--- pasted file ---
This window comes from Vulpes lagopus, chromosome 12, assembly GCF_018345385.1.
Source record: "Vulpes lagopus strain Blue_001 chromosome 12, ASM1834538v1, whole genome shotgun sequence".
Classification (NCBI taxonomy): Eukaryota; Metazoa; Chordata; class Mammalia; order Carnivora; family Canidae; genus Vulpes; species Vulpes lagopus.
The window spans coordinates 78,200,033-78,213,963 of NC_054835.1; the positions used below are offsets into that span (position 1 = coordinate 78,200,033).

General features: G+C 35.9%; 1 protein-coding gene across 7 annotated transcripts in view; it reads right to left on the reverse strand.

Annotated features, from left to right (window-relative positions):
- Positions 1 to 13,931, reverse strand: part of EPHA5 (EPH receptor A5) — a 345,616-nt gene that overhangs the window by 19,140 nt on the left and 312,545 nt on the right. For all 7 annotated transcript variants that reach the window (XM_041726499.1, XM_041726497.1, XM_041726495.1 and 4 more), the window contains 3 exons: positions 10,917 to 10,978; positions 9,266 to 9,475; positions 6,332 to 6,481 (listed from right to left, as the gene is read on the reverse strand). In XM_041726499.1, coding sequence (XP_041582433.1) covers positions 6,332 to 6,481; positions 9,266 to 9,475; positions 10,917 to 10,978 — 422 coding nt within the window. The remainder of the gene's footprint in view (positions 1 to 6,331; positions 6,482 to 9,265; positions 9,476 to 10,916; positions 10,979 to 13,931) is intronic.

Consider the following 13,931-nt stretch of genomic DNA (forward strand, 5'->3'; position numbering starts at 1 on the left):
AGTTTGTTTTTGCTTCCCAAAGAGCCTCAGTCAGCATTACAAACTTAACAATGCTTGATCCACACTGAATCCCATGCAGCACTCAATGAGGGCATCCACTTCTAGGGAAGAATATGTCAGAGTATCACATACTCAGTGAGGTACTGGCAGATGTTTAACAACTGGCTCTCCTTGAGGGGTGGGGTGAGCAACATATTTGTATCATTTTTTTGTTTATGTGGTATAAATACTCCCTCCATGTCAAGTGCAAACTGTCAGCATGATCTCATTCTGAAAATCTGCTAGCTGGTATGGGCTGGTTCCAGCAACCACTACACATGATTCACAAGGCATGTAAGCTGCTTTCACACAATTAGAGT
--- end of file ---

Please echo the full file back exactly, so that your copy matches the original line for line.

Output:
This window comes from Vulpes lagopus, chromosome 12, assembly GCF_018345385.1.
Source record: "Vulpes lagopus strain Blue_001 chromosome 12, ASM1834538v1, whole genome shotgun sequence".
Classification (NCBI taxonomy): Eukaryota; Metazoa; Chordata; class Mammalia; order Carnivora; family Canidae; genus Vulpes; species Vulpes lagopus.
The window spans coordinates 78,200,033-78,213,963 of NC_054835.1; the positions used below are offsets into that span (position 1 = coordinate 78,200,033).

General features: G+C 35.9%; 1 protein-coding gene across 7 annotated transcripts in view; it reads right to left on the reverse strand.

Annotated features, from left to right (window-relative positions):
- Positions 1 to 13,931, reverse strand: part of EPHA5 (EPH receptor A5) — a 345,616-nt gene that overhangs the window by 19,140 nt on the left and 312,545 nt on the right. For all 7 annotated transcript variants that reach the window (XM_041726499.1, XM_041726497.1, XM_041726495.1 and 4 more), the window contains 3 exons: positions 10,917 to 10,978; positions 9,266 to 9,475; positions 6,332 to 6,481 (listed from right to left, as the gene is read on the reverse strand). In XM_041726499.1, coding sequence (XP_041582433.1) covers positions 6,332 to 6,481; positions 9,266 to 9,475; positions 10,917 to 10,978 — 422 coding nt within the window. The remainder of the gene's footprint in view (positions 1 to 6,331; positions 6,482 to 9,265; positions 9,476 to 10,916; positions 10,979 to 13,931) is intronic.

Consider the following 13,931-nt stretch of genomic DNA (forward strand, 5'->3'; position numbering starts at 1 on the left):
AGTTTGTTTTTGCTTCCCAAAGAGCCTCAGTCAGCATTACAAACTTAACAATGCTTGATCCACACTGAATCCCATGCAGCACTCAATGAGGGCATCCACTTCTAGGGAAGAATATGTCAGAGTATCACATACTCAGTGAGGTACTGGCAGATGTTTAACAACTGGCTCTCCTTGAGGGGTGGGGTGAGCAACATATTTGTATCATTTTTTTGTTTATGTGGTATAAATACTCCCTCCATGTCAAGTGCAAACTGTCAGCATGATCTCATTCTGAAAATCTGCTAGCTGGTATGGGCTGGTTCCAGCAACCACTACACATGATTCACAAGGCATGTAAGCTGCTTTCACACAATTAGAGT